Saturday, May 19, 2012

Data Mining and Serendipity to Kobudo’s use for Karate

I always maintain it takes quite a few years to understand the place new information can have in your training. Whether from a good book or from a clinic experience.

I have to classify the vast amount of information I received from Sherman Harrill in that category. While I have definitely found a home for some of his teachings, there is so much it’s easy to loose sight of what we saw with him.

This started from looking at thumb strikes in the previous week, including information others shared on Pleasant Isshinryu.

I started with a clear goal, I remembered a specific type of ridge hand strike taught by Harrill Sensei, or actually two different versions. The first involved touching the thumb with the tip of the middle finger during the strike. The second involved touching the thumb with the tip of the ring finger during the strike. Each had a different sort of impact.  But outside of remembering them they hadn’t been anything I had worked extensively, so I wanted to locate my notes on them.

Not linking them directly to a kata (in my mind) I thought I‘d start with my notes in what I call the principles section.  And then I started to get blown away. It was interesting to see how many of those principles are in my actual practice at this time.  A good example would be how I’m using little knuckle strikes on a regular basis, as a tool to cause great pain.

BTW, I refer to this type of study as data mining (something I do as an analyst to locate specific test subjects for testing in system development), or a search for a specific data stream in a deep source of data.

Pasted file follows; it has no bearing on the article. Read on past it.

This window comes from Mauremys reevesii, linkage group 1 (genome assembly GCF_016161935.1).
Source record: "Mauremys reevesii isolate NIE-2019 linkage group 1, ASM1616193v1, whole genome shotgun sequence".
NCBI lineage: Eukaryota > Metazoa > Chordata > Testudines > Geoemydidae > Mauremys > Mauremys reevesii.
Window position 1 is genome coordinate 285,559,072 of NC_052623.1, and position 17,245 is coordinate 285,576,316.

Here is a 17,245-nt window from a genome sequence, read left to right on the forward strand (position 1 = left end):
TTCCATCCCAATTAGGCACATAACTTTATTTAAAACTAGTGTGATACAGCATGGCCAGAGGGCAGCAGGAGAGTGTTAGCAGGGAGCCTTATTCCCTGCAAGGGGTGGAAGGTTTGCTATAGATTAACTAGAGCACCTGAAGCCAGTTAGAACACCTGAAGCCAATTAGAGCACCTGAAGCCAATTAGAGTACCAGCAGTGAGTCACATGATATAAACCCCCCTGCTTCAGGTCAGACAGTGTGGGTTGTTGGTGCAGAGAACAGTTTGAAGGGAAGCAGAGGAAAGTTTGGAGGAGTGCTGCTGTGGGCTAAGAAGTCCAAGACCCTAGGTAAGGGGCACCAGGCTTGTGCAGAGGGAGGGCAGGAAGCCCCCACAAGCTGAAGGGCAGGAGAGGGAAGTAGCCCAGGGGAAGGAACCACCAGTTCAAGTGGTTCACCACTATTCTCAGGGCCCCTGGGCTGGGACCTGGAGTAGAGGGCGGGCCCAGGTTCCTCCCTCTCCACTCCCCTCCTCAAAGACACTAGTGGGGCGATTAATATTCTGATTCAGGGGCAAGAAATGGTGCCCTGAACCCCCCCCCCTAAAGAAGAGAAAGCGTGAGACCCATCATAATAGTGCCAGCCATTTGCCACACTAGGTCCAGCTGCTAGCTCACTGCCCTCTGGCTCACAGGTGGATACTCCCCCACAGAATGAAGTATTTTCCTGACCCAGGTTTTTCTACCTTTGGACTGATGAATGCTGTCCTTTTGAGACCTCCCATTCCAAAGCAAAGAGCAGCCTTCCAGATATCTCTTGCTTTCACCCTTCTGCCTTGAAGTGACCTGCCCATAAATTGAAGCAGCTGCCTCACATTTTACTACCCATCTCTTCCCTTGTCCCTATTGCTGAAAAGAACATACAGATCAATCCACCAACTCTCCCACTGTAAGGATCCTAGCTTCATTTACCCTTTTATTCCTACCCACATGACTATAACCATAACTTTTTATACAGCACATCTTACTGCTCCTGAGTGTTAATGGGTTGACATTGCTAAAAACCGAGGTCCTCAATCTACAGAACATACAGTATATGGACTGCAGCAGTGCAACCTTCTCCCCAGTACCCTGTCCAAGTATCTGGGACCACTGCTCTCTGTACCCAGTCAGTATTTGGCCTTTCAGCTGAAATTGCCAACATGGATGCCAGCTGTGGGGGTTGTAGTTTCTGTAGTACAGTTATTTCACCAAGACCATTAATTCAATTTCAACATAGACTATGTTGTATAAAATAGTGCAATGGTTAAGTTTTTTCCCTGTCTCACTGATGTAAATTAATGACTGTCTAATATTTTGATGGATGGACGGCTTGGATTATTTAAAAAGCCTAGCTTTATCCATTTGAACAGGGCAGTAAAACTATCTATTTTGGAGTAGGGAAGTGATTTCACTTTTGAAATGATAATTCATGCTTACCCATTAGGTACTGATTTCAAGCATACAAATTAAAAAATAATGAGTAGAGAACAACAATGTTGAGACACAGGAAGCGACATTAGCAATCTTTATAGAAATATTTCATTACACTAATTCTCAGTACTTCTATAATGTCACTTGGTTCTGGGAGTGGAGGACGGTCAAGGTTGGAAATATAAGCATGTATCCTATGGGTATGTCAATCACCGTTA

I also found how much (and how little) I had in my notes. Some of the technique descriptions need more material to make them understandable. They made sense at the time, but I’d have to dig up the video and redo the description to be sure of what I was trying to describe (a project for another lifetime probably as there’s more than enough material there to keep me busy forever).

But the process got so deep, serendipity came into play. To give myself a mental break I grabbed on of the notebooks I put together from old karate magazines and ran across an early article comparing Dillman to Oyata. Several of the Oyata pictures became crystal clear, as different ways to use some of the strikes I had been using too.

So here are a few of the topics I found.

Thumb strikes

1. Specifically Harrill Sensei described a grab defense (I believe against a cross-hand grab) with turn of the wrist to allow a thumb strike into the anatomical snuff box . He also described this as a favorite strike of Shimabuku Sensei.

Technical point: The anatomical snuff box is a depression on the back of the hand, just beneath the thumb, that is formed by two tendons. When snuff was popular, this small compartment could be used as a place to hold the tobacco for snorting.

The two tendons it consists of are the tendons of the muscles extensor pollicis brevis (which is closer to the palm), and extensor pollicis longus. The bodies of these muscles are quite thin, and are in the distal half of the forearm. The radial artery runs on the floor of the anatomical snuff box. The carpal bones, scaphoid and trapezium can be palpated within the snuff box, so can the styloid process of the radius.

Q: Pain in the anatomical snuff box should make you suspicious of what injury?